This is a common bird in mountain forest canopy and edges, and especially in sunlit clearings and areas with flowering shrubs, which can include gardens. The lower altitudinal limit of its breeding range increases from 1200 m in the north of Costa Rica to 1900 m in the southern mountains. It is found well above the timberline in páramo habitat.
The large cup nest, built by the female, is made of coarse plant material and lined with fine fibres. It is placed 0.4 to 4 m up in a dense shrub, grass tussock or pine. The clutch is two brown-speckled pale blue eggs, which are incubated by the female alone for 12–14 days to hatching.
The slaty flowerpiercer has an upturned bill with a hooked upper mandible and pointed lower mandible. It is 10 cm long and weighs 9 g. The adult male is blue-grey with a lead-grey throat and breast. The tail and wings are blackish with grey feather edges. The female is olive-brown above with a paler throat and breast shading to buff on the belly. Young birds are like the female but have two tawny wing bars and faintly streaked buff-yellow underparts.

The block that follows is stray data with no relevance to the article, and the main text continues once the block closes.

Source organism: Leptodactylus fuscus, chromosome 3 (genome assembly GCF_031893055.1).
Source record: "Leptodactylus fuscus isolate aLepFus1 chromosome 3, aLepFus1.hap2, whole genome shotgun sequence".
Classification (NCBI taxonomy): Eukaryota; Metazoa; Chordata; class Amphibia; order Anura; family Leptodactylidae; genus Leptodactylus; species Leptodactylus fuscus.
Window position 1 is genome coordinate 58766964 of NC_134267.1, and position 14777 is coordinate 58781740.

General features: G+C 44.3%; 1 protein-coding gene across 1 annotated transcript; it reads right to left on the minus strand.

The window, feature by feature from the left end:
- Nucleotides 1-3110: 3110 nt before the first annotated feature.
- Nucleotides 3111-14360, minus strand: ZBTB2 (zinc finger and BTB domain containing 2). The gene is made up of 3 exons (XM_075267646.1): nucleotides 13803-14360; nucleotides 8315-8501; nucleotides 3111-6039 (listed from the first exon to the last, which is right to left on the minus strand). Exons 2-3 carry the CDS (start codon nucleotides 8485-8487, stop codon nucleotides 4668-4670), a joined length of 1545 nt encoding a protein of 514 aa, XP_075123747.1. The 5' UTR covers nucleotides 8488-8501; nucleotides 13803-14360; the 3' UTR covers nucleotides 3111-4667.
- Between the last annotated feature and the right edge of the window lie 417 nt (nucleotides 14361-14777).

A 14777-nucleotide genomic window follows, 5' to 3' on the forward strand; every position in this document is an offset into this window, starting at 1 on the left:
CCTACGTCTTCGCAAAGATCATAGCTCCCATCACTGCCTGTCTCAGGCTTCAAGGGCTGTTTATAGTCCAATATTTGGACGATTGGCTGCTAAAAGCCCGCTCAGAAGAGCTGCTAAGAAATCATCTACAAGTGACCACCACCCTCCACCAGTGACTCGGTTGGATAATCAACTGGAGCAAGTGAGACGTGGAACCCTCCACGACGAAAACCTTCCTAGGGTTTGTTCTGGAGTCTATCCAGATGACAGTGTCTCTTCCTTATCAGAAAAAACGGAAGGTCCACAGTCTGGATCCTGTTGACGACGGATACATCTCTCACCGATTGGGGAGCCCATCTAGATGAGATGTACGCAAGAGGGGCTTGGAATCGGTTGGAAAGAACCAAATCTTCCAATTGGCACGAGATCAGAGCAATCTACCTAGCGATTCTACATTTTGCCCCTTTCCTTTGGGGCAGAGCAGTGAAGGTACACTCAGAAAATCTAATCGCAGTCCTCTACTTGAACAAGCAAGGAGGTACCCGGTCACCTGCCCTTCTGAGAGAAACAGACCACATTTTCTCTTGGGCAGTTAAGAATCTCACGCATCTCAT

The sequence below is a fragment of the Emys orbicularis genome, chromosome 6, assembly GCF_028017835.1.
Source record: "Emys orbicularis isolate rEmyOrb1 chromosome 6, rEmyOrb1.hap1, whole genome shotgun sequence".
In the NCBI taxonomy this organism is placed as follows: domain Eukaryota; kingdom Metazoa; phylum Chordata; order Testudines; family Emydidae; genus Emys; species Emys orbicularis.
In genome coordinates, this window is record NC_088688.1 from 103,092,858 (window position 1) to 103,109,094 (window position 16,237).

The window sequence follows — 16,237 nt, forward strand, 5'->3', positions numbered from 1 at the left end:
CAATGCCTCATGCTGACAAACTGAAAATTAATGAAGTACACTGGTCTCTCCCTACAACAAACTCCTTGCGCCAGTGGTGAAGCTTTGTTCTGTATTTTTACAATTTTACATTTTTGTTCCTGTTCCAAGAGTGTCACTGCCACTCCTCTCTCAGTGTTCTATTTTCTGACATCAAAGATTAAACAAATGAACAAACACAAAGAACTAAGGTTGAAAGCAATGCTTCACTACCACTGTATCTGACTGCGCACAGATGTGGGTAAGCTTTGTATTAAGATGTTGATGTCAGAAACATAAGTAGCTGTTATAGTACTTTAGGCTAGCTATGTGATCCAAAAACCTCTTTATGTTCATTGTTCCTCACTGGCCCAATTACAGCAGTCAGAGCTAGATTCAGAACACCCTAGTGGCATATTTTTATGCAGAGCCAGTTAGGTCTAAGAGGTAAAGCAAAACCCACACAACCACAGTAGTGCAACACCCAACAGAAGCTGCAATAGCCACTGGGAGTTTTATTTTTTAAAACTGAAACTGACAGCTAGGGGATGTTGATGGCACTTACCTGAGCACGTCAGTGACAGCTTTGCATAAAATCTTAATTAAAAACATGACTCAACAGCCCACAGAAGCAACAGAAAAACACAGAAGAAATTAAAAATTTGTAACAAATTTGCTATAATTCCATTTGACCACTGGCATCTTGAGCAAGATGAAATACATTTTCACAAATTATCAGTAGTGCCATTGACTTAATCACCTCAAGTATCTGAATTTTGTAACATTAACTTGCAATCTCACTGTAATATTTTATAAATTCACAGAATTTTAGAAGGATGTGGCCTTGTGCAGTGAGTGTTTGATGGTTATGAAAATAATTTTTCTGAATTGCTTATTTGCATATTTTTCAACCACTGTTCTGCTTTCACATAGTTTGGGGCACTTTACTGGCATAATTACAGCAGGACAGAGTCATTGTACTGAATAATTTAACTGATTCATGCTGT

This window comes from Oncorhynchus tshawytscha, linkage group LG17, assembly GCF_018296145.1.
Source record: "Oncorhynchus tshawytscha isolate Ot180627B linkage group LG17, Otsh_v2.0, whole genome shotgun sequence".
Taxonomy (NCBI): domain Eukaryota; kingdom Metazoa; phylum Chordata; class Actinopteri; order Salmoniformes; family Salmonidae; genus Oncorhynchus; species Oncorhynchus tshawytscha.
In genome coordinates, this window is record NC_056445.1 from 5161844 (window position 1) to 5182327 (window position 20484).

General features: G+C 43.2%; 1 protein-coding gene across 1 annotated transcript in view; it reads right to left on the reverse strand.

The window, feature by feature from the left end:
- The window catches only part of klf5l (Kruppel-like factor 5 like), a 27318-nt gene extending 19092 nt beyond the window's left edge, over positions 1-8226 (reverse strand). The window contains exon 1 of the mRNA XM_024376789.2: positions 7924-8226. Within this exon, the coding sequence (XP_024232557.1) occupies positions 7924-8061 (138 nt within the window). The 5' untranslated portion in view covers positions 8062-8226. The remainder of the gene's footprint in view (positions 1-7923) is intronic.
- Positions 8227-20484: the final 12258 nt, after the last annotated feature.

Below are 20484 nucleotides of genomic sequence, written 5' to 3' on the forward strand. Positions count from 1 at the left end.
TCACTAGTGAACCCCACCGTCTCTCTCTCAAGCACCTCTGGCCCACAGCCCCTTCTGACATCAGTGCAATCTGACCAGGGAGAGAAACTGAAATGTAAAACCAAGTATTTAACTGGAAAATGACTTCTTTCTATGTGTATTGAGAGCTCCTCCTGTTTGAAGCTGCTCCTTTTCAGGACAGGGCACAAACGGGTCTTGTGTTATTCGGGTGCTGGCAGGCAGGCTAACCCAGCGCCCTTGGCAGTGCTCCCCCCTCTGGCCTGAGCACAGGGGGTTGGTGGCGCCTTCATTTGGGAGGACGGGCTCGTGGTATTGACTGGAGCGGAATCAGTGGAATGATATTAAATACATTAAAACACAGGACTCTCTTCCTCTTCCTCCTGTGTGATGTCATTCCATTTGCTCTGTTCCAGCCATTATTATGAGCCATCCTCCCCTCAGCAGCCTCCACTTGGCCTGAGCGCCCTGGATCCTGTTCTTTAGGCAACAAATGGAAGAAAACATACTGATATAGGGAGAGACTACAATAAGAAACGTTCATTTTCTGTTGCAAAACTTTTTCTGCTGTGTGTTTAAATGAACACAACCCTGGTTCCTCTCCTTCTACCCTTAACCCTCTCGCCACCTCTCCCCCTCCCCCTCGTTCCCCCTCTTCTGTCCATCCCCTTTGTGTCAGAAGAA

The slaty flowerpiercer has a thin tsip call. The male’s song consists of a mixture of whistles, warbles and trilled notes, see-chew see-chew see-chew seer seer surrzeep, tsee tsew tsink tsink tsink.
As its name implies, the slaty flowerpiercer pierces the base of the flowers of shrubs and epiphytes with its bill and extracts the nectar through the hole with a brush-like tongue. It also feeds on tiny insects taken from foliage or in flight. It is attacked by territorial hummingbirds defending their feeding areas, and then retreats to dense cover.
This species was formerly placed in the family Coerebidae with the bananaquit and honeycreepers. It has sometimes been considered to be conspecific with the cinnamon-bellied flowerpiercer, D. baritula.